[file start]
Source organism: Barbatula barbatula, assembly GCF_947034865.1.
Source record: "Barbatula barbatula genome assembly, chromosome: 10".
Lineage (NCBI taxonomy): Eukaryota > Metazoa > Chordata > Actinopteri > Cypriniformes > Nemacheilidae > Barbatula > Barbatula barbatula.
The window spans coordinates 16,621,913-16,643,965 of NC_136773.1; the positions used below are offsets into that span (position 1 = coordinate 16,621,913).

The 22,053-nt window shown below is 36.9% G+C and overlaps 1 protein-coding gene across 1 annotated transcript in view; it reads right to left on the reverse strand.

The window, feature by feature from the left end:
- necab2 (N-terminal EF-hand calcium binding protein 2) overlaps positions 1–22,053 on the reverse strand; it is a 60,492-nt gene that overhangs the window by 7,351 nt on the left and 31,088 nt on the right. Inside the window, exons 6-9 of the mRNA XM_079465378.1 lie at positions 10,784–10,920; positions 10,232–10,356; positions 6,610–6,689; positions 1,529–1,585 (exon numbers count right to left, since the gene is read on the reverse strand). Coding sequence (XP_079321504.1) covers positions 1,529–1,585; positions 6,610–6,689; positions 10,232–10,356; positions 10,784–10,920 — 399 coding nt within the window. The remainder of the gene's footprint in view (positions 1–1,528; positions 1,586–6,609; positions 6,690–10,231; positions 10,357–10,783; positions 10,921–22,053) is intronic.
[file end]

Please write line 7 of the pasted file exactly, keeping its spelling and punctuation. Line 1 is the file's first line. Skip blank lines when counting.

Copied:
- necab2 (N-terminal EF-hand calcium binding protein 2) overlaps positions 1–22,053 on the reverse strand; it is a 60,492-nt gene that overhangs the window by 7,351 nt on the left and 31,088 nt on the right. Inside the window, exons 6-9 of the mRNA XM_079465378.1 lie at positions 10,784–10,920; positions 10,232–10,356; positions 6,610–6,689; positions 1,529–1,585 (exon numbers count right to left, since the gene is read on the reverse strand). Coding sequence (XP_079321504.1) covers positions 1,529–1,585; positions 6,610–6,689; positions 10,232–10,356; positions 10,784–10,920 — 399 coding nt within the window. The remainder of the gene's footprint in view (positions 1–1,528; positions 1,586–6,609; positions 6,690–10,231; positions 10,357–10,783; positions 10,921–22,053) is intronic.